Wait -- they still use it today? We asked Albarelli Jr. to elaborate.
He mentioned the case of Jose Padilla, best known to Americans
shortly after 9/11 as the "dirty bomber." His attorneys contended
that he was injected with LSD or some other drug designed to be used
as a "truth serum." A spokesperson for the U.S. Navy brig in South
Carolina denied that, saying it was a flu shot. In 2008, the
Washington Post reported, "At least two dozen... former and current
detainees at Guantánamo Bay and elsewhere say they were given drugs
against their will or witnessed other inmates being drugged, based on
interviews and court documents... to coerce confessions. The
government strongly denied those challenges."
Albarelli says that the government's belief in the '50s that LSD
could be used as an effective truth serum demonstrated their
ignorance about the drug. He says that the CIA also used acid in
conjunction with other drugs in an attempt to create "the ideal assassin."
"When you really examine that," says Albarelli, "it's really foolish
because there was never a shortage of people who wanted to be assassins."
Another incident in this extraordinary saga has a Tampa connection:
At one point Santo Trafficante Jr., head of the Trafficante crime
family headquartered in Tampa and Miami, met with the CIA to discuss
using drugs to assassinate Fidel Castro.
All of these stories were suppressed by the government until December
22, 1974, when New York Times reporter Seymour Hersh broke the lid
off, alleging that the CIA had been engaged in massive domestic
spying. Hersh's coverage led President Ford to establish the
Rockefeller Commission, followed by the Senate investigation led by
Idaho Democrat Frank Church.
Albarelli initially thought that the commissions did a laudable job
of unlocking the CIA's secrets. But now he feels they were nothing
more than "dog and pony shows" because no one was ever held
accountable for the crimes committed.
"I couldn't help but come to the conclusion that the so-called
investigations were little more than a joke and just sort of placated
the media and the public." He said that recent documents released
from the Rockefeller Commission revealed a strong intent to divert
attention from the Olson death by deliberately exposing MK/UlTRA but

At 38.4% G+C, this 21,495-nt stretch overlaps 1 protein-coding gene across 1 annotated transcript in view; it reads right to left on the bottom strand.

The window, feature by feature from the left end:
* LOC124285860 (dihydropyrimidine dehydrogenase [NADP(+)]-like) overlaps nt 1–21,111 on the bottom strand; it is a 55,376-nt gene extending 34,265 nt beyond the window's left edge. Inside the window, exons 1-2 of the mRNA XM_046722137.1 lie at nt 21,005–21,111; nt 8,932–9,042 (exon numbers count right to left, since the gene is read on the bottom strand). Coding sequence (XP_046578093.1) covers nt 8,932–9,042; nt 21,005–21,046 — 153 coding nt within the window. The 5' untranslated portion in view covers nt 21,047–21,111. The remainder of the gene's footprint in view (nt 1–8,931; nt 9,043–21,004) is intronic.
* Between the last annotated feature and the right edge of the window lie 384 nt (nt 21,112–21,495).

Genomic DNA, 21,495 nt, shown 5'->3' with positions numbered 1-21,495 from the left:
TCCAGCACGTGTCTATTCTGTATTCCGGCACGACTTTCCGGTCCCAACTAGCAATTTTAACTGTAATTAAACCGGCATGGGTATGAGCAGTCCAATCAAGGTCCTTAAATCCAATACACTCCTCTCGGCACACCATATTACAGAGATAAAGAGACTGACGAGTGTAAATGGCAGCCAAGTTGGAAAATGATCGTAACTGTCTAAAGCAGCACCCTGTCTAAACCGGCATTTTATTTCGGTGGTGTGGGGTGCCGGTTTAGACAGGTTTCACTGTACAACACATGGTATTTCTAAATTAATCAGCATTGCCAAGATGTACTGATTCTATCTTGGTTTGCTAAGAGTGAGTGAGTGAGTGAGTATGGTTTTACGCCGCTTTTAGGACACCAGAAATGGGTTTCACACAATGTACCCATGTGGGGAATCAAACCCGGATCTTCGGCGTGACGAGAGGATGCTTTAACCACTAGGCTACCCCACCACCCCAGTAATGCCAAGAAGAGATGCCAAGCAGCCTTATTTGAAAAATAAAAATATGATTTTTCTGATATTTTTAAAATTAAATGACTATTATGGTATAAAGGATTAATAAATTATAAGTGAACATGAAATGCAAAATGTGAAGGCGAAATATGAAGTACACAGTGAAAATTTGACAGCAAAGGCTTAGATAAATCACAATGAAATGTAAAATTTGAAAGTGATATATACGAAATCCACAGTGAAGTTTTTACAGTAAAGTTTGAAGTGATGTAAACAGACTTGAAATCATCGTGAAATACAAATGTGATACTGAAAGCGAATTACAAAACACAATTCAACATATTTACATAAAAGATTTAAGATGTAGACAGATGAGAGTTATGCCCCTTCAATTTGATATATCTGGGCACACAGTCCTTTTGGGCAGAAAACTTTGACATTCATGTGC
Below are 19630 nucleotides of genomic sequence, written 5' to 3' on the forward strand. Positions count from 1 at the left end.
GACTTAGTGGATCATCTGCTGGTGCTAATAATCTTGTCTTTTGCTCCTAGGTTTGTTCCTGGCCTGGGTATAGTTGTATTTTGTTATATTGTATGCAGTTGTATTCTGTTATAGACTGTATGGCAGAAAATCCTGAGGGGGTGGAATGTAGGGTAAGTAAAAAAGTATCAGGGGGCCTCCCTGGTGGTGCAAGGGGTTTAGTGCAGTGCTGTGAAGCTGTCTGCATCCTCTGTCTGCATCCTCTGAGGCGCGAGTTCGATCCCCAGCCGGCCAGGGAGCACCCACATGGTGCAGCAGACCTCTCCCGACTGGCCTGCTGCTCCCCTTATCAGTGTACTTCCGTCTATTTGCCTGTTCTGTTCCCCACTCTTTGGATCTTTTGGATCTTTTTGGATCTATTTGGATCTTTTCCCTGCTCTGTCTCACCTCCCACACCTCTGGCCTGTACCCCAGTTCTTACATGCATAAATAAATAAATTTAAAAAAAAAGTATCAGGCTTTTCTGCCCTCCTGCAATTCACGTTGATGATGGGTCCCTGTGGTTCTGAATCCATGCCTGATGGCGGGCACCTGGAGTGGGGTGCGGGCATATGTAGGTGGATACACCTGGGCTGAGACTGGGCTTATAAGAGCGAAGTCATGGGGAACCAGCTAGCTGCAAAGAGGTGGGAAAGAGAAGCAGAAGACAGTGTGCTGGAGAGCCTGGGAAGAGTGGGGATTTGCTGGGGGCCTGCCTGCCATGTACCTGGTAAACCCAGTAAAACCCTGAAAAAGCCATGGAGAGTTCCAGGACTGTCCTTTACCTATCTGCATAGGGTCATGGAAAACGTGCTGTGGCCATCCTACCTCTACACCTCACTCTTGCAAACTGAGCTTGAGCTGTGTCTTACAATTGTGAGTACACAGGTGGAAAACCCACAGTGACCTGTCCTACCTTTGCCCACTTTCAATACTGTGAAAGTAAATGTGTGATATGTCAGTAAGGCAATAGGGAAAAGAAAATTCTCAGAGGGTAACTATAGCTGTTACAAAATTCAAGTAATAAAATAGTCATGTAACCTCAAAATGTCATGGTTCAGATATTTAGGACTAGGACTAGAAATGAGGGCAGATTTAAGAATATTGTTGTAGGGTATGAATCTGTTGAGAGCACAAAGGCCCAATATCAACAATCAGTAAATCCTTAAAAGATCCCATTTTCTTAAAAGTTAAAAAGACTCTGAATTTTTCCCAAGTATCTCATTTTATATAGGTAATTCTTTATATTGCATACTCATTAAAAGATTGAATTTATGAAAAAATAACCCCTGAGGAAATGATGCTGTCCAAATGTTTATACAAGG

not Project Artichoke (which Olson was involved with), and that the
outing of Dr. Sidney Gottleib was a part of that effort. Albarelli
attributes that trickery in part to former Defense Secretary Donald
Rumsfeld and former Vice President Dick Cheney.
In 1975, Rummy was President Ford's chief of staff, and Cheney was
Rumsfeld's top assistant. Albarelli praises them for a job well done.
"They were able to deflect attention away from Olson's murder and got
the media to swallow whole hog the fact that he committed suicide
because he was dosed with 70 mgs of LSD nine days before his death,
which is by today's standard almost laughable," Albarelli maintains.
And what specifically is the "terrible mistake" of his book's title?
"Almost everything that I wrote about," he responds, but the words
are specifically a quote from Olson. "He came home from the Deep
Creek Lake meeting where he was dosed with LSD nine days before his
murder, and his wife knew something was wrong, and the only thing he
would say to her was that he had made a terrible mistake and he said
he'd speak to her later about it... The event at Deep Creek Lake was
really his interrogation using drugs and probably LSD to find out
with why he was talking about Pont-St.-Esprit and other experiments.
He had decided to leave the CIA and the Army and re-school himself as
a dentist, but Olson was an arrogant, outspoken sort of guy, and the
last two or three months before his departure he started talking
about what he had done over the past three years under contract with
the CIA, and that was just a no-no."
Albarelli is convinced that Olson was murdered as a result.
"His murder wasn't intentional; my conjecture is that he obviously
was murdered in the room and that would probably qualify as
manslaughter... he was thrown out the window because he tried to
escape a couple of times. And that couldn't be allowed to happen."
H.P. Albarelli Jr. can be contacted through his website, www.albarelli.net.